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Spanish Airline Strike Leads To Hundreds Of Flight Cancellations

Cabin staff of the Spanish Iberia Airline went on a 48-hour strike, leading to over 400 flights being cancelled and thousands of passengers being inconvenienced.

Cancelled flights include domestic, European as well as trans-Atlantic flights. Over 440 flights out of 2000 have been grounded. This strike has been called by the unions CTA and SITCPLA, in protest of a four-year pay freeze for around 4,300 cabin staff. Another cause for protest is that other Iberia workers, for example pilots, have seen wages rise in the meantime while their own stay stagnant.

Iberia has expressed its regret that labor unions should demand pay increases, especially in view of the dismal scene in the aviation sector throughout the globe. The strikers have refused to back down, however, and have planned further stoppages for November 10 and 11.

Worst affected was Madrid's Barajas airport, where over 200 flights failed to take off as 600+ workers joined the staff strike. Passengers have been deeply inconvenienced by the strike, and some are greatly enraged at Iberia for refusing to pay for an extra day's hotel stay caused by the strike. However, Iberia has promised to offer alternative flight dates or to refund the tickets.

However, Madrid's inflation rate is extremely high at the moment - the official figure is between 3.6 and 4 per cent, which is one of the highest in all of Europe. This puts the workers in a position where living slowly grows closer to the untenable, especially in view of the jobs being lost in the global recession and added pressure on the earning members of the family.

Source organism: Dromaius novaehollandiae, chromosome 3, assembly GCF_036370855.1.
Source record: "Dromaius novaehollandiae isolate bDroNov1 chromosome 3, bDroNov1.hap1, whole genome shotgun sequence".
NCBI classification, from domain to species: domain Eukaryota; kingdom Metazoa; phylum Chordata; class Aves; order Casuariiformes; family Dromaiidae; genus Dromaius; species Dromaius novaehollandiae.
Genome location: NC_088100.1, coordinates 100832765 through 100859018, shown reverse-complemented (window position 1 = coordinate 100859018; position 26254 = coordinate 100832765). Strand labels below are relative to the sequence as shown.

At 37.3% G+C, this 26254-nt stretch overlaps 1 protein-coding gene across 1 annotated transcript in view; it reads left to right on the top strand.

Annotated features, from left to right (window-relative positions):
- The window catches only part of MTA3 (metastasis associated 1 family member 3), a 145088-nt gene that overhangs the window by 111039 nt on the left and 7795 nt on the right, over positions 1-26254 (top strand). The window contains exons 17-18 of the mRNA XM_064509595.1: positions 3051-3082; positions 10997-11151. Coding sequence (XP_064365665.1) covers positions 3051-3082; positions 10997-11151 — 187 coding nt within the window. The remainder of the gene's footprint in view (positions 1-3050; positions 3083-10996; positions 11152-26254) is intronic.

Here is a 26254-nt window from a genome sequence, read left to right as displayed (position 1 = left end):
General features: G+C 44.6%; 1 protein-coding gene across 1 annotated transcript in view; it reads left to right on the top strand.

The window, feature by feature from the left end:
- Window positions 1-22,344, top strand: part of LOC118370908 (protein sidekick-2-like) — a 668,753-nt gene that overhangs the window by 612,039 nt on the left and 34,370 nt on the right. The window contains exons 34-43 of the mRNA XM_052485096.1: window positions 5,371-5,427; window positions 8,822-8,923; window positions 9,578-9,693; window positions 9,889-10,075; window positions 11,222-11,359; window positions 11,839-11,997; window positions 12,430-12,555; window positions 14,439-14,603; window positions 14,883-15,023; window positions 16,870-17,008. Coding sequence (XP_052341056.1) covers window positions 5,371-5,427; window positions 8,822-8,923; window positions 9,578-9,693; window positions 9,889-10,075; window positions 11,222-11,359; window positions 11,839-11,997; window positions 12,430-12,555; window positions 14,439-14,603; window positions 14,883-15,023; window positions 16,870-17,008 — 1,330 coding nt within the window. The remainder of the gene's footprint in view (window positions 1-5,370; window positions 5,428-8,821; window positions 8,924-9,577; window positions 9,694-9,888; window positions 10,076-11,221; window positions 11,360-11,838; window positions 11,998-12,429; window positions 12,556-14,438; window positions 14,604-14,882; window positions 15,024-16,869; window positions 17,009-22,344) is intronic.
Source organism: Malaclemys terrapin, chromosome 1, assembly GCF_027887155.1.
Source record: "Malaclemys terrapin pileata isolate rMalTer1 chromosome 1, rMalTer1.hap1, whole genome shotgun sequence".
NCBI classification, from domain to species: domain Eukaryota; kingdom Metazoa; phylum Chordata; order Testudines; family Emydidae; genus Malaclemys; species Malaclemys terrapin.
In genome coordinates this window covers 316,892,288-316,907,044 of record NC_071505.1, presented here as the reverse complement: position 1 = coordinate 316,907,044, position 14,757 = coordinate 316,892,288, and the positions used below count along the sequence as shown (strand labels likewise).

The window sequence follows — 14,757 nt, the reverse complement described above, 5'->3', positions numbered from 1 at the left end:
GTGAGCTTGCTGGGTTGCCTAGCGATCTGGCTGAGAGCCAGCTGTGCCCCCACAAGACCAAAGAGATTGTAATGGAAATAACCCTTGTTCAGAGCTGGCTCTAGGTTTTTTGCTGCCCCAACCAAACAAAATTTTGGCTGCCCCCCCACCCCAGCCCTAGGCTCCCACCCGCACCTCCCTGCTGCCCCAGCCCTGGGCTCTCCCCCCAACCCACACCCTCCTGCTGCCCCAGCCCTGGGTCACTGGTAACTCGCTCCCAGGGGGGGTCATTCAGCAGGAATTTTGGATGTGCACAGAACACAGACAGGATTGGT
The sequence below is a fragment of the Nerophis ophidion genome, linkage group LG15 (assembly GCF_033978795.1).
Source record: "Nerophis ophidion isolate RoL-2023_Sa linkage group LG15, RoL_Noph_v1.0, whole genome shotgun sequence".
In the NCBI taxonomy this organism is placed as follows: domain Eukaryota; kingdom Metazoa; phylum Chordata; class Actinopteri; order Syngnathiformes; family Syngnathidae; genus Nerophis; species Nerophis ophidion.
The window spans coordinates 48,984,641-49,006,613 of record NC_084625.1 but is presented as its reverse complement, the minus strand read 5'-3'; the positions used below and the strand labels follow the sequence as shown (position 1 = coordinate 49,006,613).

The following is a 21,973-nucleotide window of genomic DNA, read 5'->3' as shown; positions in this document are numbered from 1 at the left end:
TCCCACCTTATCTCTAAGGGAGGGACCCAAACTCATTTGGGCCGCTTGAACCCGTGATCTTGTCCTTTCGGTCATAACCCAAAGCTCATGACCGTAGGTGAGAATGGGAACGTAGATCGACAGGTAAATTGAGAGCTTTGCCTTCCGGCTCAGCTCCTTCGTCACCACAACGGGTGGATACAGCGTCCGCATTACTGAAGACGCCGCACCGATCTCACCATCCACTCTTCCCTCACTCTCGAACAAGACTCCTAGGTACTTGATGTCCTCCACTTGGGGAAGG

It is not known yet how this will impact the downward spiral in Spanish tourism. Spain is doing all that it can to revive this failing industry, including a deal with English football club Liverpool giving the Spanish Tourism Board (Turespana) global rights to promoting Spain as a travel destination.

In order to revive its flagging business, Iberia Airlines have also considered other options, among which are:

* A merger with the equally fragile British Airways, which seems to have fallen through as a result of the current airline strike

* A code sharing agreement with GOL, a carrier based in Sao Paulo, Brazil. This is aimed at enhancing access to the Brazilian, Spanish-speaking market. If this is implemented, the two companies will also share Frequent Flyer points, resulting in a stronger loyalty program.

These are all parts of a structural overhaul designed to counter the steeply declining revenues caused by the global recession. Other components of this overhaul include -

* creating a new subsidiary airline by 2011 that will handle its short-haul and medium-haul flights.

* Pay freeze throughout the company for 2010 and 2011, or until the new airline is in operation.

* Laying off cabin staff above the age of 55, amounting to about 200 ground staff.

* Saving up to 37 million euros a year in 2011 and 2012 in overhead costs.

The major positive fallout of Iberia's restructuring and Spain's declining tourism is that this is an extremely lucrative time to travel in Spain. With Spanish hotels and airlines offering packages at all-time low ratesFeature Articles, this becomes the best time to capitalize on the opportunity.

Article Tags: Airline Strike

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